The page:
Sultan Qaboos is a lover and promoter of classical music. In 2007, construction began on the Royal Opera House Muscat. It was the third opera to be built in the Islamic world after Egypt and Syria. Later Dubai and Kuwait also built theirs.
Tour of the Royal Opera House Muscat
The building of the Muscat Royal Opera is just as impressive on the outside as it is on the inside. Since we had rented a car we drove from The Chedi Muscat, our hotel in Muscat to the Shati Al-Qurm district. There is free parking on site. The opera is a gigantic white building that contrasts with the blue sky of Oman that for some reason has no clouds. A huge plaza makes up the front of the building with circles on the floor filled with colorful flowers.
There is a cafe with a terrace in the square that would have been ideal to relax. But unfortunately we did not have time. After we were going to visit the Gran Mezquita del Sultán Qaboos and both have visiting hours in the morning.
Between 8:30 – 10:30 a.m. they do 20 minute tours for tourists. They cost 3 OMR (almost $8) per person. Before entering you must go through a security inspection and then wait in the lobby until the next group.
The tour is guided so you have the opportunity to ask all the questions you want. If you do not go on tour you can see the Royal Opera House Muscat from outside or watch a show.
Architecture and design
The architecture of the Royal Opera of Muscat receives its inspiration from Islamic, Arabic and African culture. The design of the outside was inspired by the old castle or fort of Bahla next to Niswa that used to be the capital of Oman.
There are three entrances: general public, VIP and royal family. The candlesticks come from Austria and are made by Swarovski like those of the Gran Mezquita del Sultán Qaboos. The wood is teak brought from Burma or Myanmar. They chose teak because it can last more than 200 years. The details you see were made in Oman.
The designs of the balconies were inspired by those of Morocco that were formerly used to separate women from men. No need to worry, since that does not happen in the Royal Opera House Muscat. The floor is travertine marble imported from Italy. It was selected to help the cooling of the air conditioning system.
Before entering the Royal Opera House Muscat there is a soundproof room made of wood and cotton. It is a barrier so that outside voices do not enter.
The theater originally had 1,100 seats. Then they removed eight rows to lower three levels giving more space to the orchestra, therefore there are fewer seats now. The first three balconies next to the stage can be removed or placed depending on the show. This is done so that people can see better. The roof also moves to accommodate the lights. The scenario changes depending on the presentation, since some like the ballet need more space.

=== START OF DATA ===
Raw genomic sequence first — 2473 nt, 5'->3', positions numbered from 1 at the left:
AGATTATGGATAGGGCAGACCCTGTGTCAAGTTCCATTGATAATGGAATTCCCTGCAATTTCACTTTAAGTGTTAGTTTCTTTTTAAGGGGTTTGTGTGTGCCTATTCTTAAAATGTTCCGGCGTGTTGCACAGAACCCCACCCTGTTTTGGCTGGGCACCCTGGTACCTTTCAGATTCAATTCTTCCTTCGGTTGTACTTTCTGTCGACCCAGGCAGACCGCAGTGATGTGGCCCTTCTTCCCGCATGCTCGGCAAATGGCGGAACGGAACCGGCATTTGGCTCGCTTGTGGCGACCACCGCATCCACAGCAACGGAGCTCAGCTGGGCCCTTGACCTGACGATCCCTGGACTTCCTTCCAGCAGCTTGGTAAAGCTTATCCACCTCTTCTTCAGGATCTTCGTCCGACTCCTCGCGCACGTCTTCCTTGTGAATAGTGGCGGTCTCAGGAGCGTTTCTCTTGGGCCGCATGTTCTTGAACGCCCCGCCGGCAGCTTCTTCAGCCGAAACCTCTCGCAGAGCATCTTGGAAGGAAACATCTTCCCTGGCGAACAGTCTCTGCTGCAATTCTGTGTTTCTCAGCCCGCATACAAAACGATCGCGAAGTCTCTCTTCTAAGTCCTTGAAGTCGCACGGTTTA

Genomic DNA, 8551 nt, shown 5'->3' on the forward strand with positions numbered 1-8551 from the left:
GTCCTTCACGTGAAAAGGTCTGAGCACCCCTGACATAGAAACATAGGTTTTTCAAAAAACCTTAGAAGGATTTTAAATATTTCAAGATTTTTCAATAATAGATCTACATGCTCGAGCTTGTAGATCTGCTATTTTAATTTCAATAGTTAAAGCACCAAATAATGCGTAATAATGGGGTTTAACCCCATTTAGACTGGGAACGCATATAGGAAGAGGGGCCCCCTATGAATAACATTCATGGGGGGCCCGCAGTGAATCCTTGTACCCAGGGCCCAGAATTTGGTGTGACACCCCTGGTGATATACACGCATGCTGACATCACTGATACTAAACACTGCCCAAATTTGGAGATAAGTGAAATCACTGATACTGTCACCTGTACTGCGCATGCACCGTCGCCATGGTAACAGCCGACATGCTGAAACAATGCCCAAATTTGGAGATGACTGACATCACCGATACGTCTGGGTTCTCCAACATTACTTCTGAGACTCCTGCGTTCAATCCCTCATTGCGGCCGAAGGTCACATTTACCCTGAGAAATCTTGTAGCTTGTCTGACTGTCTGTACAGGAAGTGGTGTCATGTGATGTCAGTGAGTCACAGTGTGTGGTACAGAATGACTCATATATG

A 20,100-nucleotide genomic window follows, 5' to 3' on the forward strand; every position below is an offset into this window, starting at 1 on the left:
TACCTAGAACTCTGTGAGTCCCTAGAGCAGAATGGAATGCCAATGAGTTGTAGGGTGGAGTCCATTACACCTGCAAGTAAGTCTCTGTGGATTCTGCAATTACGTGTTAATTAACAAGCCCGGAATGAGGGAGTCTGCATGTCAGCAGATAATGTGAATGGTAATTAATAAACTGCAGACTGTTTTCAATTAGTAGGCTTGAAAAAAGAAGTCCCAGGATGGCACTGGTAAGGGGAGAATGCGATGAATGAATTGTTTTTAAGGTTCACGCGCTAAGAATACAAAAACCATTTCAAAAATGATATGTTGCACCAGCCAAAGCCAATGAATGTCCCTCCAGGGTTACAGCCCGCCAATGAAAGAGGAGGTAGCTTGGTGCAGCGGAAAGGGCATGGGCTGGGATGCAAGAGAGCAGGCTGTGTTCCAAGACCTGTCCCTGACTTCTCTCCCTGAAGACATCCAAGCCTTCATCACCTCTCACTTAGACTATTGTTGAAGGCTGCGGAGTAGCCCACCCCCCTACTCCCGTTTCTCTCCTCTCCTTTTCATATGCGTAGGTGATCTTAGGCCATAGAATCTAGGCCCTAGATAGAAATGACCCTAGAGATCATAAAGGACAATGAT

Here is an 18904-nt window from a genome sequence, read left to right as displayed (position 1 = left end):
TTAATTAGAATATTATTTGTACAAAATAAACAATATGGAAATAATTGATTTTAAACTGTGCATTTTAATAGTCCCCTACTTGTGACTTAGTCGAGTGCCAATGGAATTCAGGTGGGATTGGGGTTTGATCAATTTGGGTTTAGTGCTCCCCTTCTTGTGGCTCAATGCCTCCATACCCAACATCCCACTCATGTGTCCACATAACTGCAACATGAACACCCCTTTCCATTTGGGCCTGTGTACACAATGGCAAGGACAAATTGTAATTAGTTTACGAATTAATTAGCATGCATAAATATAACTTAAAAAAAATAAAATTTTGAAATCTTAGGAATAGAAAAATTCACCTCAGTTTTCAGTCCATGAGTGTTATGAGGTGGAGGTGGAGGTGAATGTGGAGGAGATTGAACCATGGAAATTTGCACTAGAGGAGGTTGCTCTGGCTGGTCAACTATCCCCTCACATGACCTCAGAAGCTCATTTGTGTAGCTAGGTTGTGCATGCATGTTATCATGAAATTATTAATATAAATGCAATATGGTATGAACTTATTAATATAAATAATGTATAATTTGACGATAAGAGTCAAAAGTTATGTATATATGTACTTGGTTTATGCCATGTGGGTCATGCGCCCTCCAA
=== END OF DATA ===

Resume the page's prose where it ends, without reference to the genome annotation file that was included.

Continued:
The chairs of the Muscat Royal Opera have screens to translate the presentation into Arabic and English. They do not use microphones since the acoustics are excellent.
In the center of the first level is the balcony of Sultan Qaboos. Nobody can use despite the fact he only went once for the opening in October 2011. The costumes that are displayed on the ground floor were the first show that was ‘Turandot’ led by the Spanish tenor, Plácido Domingo.
Some costumes shown are typical of Oman while others come from Germany. In the hall there are gifts in showcases, including musical instruments that are between 300-400 years old. The guitar is very curious because it has a face. Porcelain comes from France inspired by China. There are also letters and an agenda that belonged to Luciano Pavarotti.
The exact cost of the opera is a mystery since it was a gift from Sultan Qaboos to the people.
Our guide told us that “Sultan Qaboos built the Royal Opera House Muscat to be a bridge between Oman and the rest of the world”. It is a place where traditional arts and music of the Sultanate are exchanged with those of the rest of the world.
Sultan Qaboos has its own orchestra of 120 members. They are known in the Middle East as they travel to play abroad. It exists since 1986 with young Omani who audition since childhood. Sultan Qaboos’s favorite instrument is the organ. That is why the Royal Opera House Muscat has the largest mobile pipe organ in the world, with three organ stops, called “Royal Solo” in his honor.
The season of events begins in September and ends in June of the following year. When internationally renown artists visit it is advisable to buy the tickets with anticipation. But for normal shows it is possible to get them just before the event. The cost depends on the show but it ranges between 3 and 90 OMR for seats. The balconies go up to 400 OMR ($1,040).
Each season there are 16 shows on average. They range from theater, ballet, flamingo, pop, rock, jazz, local music, to opera.
Royal Opera House Muscat has a strict dress code, which includes a ban on jeans, short-sleeved shirts and sneakers. You must also arrive on time because if you arrive late you have to wait until the intermission to enter.
If you visit Muscat check the calendar in the website of the opera to see if there are events and if not separate a morning to do the tour.